Stoglin finished the game with nine FG attempts, with just six points in all. He showed better shot selection, but like many of his elder teammates was a non-factor during Villanova’s dominant stretch in the second half. Erratic shooting was not a part of Stoglin’s game on the afternoon. He finished the game with eight dimes to just one turnover.

OFF THE LINE: Villanova averages 26 trips to the charity stripe per game, but in this contest the Wildcats got to the take their 77 percent free throw shooting just three times in the opening half.

And as you would expect, a 19-0 would not be a 19-0 if not for Villanova getting to the line. The team got to the line 17 times in the second half where the Big East-leading free throw shooting team finished 75 percent at the line.

WILLIAMS GETTING DEFENSIVE: After trying to establish their own sophomore center Yarou Mouphtaou, Jordan Williams stepped up his defensive game to limit the Wildcat’s inside presence. Williams held Mouphtaou scoreless in the first half five, 0-4 from the field and a non-factor after the opening minutes. Williams also recorded his first block of the game against Mouphtaou, establishing he was the only sophomore big man in this show.

Mouphtaou collected two personal fouls trying to keep pace with Williams in the first half, and picked up a third with the first 20 seconds of the second half. However, despite foul trouble he remained in the game to grab 11 rebounds.

CHARITY PUTS TERPS UP AT HALF: Fifty-two percent free throw shooter Jordan Williams gave his Terps the lead at the half after getting fouled on numerous occasions in the final moments of the first half. His three free throws gave the Terps a three-point edge over Villanova at the half. The Terps are 9-1 when leading at the half.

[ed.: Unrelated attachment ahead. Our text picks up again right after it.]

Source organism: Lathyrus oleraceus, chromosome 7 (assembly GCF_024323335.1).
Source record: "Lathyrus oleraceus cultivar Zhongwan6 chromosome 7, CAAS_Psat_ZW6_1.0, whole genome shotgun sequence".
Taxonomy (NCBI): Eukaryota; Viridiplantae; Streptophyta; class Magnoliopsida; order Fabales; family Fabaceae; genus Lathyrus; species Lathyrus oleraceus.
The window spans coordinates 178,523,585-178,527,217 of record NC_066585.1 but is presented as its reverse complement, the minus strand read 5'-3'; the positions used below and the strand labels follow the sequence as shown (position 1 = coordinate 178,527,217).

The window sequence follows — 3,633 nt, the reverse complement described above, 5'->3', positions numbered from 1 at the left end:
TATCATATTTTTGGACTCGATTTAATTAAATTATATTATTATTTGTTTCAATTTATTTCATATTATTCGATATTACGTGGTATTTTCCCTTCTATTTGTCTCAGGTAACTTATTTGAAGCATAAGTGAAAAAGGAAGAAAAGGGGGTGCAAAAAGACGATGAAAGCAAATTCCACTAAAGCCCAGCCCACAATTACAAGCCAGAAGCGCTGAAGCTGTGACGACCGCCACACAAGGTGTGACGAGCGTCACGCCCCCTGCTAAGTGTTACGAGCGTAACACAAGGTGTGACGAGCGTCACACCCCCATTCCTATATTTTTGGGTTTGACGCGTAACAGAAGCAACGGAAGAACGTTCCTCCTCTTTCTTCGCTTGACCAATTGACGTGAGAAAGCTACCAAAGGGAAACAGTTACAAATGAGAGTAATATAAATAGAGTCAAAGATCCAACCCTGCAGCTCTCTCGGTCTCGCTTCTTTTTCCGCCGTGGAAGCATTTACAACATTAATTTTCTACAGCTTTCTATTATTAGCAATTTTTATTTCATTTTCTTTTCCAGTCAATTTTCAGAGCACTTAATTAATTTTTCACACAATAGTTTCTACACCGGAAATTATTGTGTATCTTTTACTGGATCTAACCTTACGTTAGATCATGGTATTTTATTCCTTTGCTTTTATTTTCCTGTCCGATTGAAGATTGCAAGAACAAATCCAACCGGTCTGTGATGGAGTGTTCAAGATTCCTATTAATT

ACTING THEIR AGE: Maryland had been doing an excellent job at not turning the ball over before today’s game. In their last five games they sported just a +5.8 turnover margin. They began the game with a 1:6 assist to turnover ratio.

In the final minutes of the first half, the Terps committed four turnovers in four straight possessions to conclude the half with 12 assists to six total turnovers.

It was the sloppy play that carried over to the second half of play though as Maryland turned the ball over eight more times, often as the most inopportune times. They finished the game with 19 assists and 14 turnovers, one more than Villanova.

NOT LIVING UP TO THE RECORD: Fans of the Terps have grown accustomed the seeing head coach Gary Williams beating top teams. Maryland has 72 wins over Top 25 teams, including 34 over Top 10 opponents and 23 in the last decade.

When the team had a chance to tackle the No. 7 team in the country, the team came up short, much like they did earlier in the week against then-No. 1 Duke. Although both games were on the road, they still lack of a true signature win to add to their resume.

LOSING MINUTES: His size and adequate free throw shooting makes you wonder why he is not a bigger part of the rotation for the Terps, but forward James Padgett’s minutes are slowly dwindling as of late.

Although scattered in numbers throughout the season, Padgett played just four minutes in the Terps ACC opener. He then went on to get 28 minutes in blowout victories over NJIT and North Florida before eight and four minutes apiece against Colgate and Duke, respectively. The 11 minutes against Wake Forest were the last time we saw him.

Against Villanova, Padgett saw no action, something to pay attention to going forward.

WHAT’S NEXT: After salvaging two of three games on the road against two top 10 teams in the land and a tough in-conference foe, Maryland returns home with a four-day break before hosting Virginia Tech and Clemson in a stretch of three days. The team will then have another four-day period off due to the start of the spring semester before traveling across state lines to Charlottesville, Va.

samspiegs@aol.com

Twitter: @samspiegs